If you intend to have images or background artwork that extend to the very edge of the page, then your book should include "bleed." Bleed is a slight extension of the page beyond the trim lines so that when the book is trimmed to its desired size and any variance occurs, the graphics will not fall short of the trimmed edge. If an image is intended to bleed, it must extend to 0.125" beyond the trim line. If Interior Reviewer determines that the graphics do not extend far enough, it will notify you that there is a bleed error.
Interior Reviewer may notify you of some possible font errors. These could include:
Font Is Missing
Typically, when a PDF is created, any fonts that were used are included, or "embedded," as a part of that PDF file. PDFs can be created without including the font, but they cannot be printed without them. Interior Reviewer can embed many common fonts and will attempt to do so if it does find unembedded fonts. However, any fonts that could not be embedded will result in this error.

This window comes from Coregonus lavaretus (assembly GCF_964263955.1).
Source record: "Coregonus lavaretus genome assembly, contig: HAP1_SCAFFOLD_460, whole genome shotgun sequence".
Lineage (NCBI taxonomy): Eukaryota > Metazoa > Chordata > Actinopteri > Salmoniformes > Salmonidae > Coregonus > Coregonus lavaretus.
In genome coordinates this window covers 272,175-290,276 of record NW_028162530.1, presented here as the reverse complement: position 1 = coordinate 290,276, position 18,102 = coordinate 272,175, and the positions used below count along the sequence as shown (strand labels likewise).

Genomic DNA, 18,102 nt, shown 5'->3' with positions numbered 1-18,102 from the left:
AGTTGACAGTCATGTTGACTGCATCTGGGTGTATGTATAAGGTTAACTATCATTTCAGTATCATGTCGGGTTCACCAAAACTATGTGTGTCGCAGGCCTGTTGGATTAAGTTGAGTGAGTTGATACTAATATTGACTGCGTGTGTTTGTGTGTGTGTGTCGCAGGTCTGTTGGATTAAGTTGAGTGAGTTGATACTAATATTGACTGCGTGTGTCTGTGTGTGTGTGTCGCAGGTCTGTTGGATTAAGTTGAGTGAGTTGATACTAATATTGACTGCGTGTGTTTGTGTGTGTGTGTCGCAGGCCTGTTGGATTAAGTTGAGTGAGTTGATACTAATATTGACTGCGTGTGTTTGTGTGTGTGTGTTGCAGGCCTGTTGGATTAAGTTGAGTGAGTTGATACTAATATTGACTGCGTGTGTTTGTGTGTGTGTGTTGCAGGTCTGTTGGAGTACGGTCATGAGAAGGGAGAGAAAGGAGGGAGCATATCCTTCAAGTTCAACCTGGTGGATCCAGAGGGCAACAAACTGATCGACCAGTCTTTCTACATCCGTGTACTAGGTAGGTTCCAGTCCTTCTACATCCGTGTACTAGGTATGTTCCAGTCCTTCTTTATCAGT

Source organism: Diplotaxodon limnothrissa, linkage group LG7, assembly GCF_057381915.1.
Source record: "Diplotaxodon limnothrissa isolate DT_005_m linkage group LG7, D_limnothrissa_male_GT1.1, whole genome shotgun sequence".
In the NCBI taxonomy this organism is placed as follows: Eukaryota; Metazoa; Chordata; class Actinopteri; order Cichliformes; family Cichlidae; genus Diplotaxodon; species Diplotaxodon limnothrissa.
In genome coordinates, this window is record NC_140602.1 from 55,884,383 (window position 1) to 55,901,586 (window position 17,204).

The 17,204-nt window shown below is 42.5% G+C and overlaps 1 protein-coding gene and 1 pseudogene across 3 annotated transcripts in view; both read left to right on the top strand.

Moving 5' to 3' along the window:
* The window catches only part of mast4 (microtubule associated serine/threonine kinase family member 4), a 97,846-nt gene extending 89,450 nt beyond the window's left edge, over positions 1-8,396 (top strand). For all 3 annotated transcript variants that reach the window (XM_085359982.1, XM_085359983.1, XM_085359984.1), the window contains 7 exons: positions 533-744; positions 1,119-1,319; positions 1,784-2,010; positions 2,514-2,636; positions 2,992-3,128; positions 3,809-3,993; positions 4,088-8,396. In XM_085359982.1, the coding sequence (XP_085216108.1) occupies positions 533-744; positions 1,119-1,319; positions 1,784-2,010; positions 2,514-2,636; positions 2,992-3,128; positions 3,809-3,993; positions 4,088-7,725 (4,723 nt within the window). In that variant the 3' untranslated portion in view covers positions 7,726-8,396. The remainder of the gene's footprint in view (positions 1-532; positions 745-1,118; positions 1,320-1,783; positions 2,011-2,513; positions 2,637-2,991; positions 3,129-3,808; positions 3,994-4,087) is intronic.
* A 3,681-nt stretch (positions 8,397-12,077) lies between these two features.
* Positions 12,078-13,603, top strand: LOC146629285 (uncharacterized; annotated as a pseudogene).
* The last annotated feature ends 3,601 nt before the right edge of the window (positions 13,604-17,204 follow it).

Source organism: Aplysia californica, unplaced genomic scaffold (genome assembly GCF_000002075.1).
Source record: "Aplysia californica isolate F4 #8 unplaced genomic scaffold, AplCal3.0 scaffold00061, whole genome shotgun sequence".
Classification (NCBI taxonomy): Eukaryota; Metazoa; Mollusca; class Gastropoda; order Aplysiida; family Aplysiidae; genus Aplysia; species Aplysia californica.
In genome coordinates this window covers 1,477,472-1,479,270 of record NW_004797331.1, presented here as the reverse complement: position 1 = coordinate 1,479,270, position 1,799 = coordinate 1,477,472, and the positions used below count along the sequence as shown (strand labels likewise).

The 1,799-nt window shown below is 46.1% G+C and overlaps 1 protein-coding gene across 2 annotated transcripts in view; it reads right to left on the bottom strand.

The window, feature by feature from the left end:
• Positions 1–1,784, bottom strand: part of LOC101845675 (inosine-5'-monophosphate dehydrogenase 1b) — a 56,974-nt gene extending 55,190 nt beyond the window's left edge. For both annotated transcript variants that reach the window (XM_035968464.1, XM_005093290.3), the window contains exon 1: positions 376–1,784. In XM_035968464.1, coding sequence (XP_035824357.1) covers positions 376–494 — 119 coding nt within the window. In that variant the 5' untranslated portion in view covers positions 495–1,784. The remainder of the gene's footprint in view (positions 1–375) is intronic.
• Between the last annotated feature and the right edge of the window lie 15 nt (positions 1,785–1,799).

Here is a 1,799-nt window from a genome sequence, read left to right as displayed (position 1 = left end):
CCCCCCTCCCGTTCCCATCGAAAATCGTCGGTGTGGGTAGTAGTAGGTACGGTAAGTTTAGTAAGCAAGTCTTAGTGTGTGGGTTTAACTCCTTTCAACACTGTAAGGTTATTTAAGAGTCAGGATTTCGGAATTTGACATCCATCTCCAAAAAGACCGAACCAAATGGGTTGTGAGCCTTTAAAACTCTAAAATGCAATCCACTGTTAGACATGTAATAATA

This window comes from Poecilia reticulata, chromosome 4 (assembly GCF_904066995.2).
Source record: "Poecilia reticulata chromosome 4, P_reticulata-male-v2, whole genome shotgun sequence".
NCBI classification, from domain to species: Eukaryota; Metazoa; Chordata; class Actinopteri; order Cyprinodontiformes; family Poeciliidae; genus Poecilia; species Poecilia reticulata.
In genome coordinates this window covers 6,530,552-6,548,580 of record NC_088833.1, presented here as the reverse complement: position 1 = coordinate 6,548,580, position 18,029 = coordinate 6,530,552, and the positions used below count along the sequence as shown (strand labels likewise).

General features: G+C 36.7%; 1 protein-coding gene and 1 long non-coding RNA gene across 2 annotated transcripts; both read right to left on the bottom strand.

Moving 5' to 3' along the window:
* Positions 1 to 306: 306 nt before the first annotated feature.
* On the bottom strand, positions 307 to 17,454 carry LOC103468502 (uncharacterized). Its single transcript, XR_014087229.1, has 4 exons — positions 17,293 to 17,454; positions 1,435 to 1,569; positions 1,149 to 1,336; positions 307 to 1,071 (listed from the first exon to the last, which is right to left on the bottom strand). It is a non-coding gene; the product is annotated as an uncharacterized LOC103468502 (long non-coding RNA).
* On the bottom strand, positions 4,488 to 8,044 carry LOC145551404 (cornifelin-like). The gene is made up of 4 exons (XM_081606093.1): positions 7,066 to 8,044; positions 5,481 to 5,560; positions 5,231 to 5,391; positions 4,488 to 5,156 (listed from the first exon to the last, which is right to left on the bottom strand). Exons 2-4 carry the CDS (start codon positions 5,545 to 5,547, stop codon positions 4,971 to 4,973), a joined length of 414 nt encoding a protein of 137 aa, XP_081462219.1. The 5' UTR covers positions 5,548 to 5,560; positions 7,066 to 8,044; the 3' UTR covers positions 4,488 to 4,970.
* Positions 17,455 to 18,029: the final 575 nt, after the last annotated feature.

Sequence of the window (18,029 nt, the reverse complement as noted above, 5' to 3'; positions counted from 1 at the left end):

Font Was Embedded
This notification occurs when Interior Reviewer identifies that a font was not embedded in a PDF file and can then successfully embed it. If you do receive this notice, it is recommended that you review the document carefully within Interior Reviewer for any slight visible changes that may have occurred.
Low Resolution Images